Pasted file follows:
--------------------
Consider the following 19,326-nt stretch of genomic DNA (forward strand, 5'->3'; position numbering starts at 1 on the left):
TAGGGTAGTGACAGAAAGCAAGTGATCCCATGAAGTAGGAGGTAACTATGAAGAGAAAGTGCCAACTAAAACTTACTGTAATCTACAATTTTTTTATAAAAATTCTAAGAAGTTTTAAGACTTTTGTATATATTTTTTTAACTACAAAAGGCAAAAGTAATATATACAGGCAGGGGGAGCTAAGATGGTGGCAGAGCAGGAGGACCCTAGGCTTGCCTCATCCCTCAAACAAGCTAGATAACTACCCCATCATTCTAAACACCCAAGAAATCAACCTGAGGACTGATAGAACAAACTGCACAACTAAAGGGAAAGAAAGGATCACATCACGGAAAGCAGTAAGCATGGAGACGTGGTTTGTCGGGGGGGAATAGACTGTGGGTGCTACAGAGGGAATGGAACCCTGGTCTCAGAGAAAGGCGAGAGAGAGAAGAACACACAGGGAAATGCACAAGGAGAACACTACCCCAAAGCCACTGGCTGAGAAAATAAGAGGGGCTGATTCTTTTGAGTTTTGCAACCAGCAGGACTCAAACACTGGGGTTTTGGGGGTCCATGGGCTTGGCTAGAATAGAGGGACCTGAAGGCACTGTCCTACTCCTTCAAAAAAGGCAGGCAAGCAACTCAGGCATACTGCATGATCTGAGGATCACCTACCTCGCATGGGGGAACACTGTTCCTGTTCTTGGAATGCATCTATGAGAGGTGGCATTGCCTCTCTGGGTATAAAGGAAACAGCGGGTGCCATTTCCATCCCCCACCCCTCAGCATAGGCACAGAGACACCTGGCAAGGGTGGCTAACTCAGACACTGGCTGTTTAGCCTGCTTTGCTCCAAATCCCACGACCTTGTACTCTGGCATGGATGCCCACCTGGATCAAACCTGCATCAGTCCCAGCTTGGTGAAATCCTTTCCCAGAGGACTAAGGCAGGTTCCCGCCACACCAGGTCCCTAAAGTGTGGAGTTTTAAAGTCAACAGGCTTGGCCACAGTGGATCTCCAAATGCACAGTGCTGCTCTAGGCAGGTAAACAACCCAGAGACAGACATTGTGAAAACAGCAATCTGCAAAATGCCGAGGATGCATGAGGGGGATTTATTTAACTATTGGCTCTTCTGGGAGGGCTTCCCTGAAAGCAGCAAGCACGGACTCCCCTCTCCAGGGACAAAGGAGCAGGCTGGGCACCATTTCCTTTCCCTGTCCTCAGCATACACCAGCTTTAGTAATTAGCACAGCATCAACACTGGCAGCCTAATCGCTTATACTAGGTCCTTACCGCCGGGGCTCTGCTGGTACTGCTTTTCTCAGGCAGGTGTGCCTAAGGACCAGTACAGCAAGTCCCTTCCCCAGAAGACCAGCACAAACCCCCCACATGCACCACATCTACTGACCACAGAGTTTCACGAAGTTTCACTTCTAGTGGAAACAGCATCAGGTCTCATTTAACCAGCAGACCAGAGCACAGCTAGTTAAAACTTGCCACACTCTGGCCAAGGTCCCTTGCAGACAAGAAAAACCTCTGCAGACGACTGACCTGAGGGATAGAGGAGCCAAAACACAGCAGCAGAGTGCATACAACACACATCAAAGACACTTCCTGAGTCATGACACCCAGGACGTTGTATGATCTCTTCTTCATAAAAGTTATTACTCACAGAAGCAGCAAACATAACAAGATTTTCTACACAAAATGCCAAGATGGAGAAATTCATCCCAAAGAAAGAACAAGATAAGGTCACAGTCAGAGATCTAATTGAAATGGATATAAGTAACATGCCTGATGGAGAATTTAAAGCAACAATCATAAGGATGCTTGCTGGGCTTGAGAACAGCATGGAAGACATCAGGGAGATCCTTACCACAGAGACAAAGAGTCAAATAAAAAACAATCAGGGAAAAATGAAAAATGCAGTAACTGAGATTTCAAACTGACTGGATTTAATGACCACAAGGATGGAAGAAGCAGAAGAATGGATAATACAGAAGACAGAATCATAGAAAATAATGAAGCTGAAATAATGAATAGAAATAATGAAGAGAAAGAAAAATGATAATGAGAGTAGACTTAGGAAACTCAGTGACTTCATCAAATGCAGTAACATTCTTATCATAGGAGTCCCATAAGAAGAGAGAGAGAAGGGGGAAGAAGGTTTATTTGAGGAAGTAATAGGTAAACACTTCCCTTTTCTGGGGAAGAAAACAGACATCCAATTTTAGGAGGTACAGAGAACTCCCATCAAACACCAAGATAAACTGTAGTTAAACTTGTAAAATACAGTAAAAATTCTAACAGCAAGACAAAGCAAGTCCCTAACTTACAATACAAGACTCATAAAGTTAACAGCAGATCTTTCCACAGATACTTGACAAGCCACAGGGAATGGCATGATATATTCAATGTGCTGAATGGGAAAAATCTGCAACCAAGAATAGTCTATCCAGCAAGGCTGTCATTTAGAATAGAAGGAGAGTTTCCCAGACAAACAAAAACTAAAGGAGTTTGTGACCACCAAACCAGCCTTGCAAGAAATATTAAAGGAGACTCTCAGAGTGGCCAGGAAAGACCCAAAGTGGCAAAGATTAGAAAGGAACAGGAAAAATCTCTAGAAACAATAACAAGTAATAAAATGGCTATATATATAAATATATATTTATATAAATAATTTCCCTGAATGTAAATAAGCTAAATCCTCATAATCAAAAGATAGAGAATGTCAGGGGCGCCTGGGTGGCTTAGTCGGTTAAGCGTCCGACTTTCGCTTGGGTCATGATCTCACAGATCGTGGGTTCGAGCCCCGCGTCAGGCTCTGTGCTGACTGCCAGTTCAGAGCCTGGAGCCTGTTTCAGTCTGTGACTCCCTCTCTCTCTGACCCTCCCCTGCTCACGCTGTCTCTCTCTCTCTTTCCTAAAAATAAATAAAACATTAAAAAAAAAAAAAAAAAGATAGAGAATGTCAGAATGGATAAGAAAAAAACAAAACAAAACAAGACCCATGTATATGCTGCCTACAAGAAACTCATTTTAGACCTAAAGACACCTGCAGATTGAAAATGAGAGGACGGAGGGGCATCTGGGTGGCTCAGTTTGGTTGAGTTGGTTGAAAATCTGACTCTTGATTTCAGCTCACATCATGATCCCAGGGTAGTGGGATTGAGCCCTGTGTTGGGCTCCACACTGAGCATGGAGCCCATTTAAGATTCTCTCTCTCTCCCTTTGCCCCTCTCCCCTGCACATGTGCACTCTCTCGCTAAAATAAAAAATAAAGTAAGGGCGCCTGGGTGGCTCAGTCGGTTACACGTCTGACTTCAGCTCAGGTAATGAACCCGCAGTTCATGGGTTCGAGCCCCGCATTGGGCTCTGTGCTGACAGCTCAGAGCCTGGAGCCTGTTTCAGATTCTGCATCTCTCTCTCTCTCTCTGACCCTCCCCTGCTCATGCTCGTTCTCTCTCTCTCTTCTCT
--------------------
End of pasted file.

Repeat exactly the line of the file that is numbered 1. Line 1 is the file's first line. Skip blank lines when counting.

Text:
Consider the following 19,326-nt stretch of genomic DNA (forward strand, 5'->3'; position numbering starts at 1 on the left):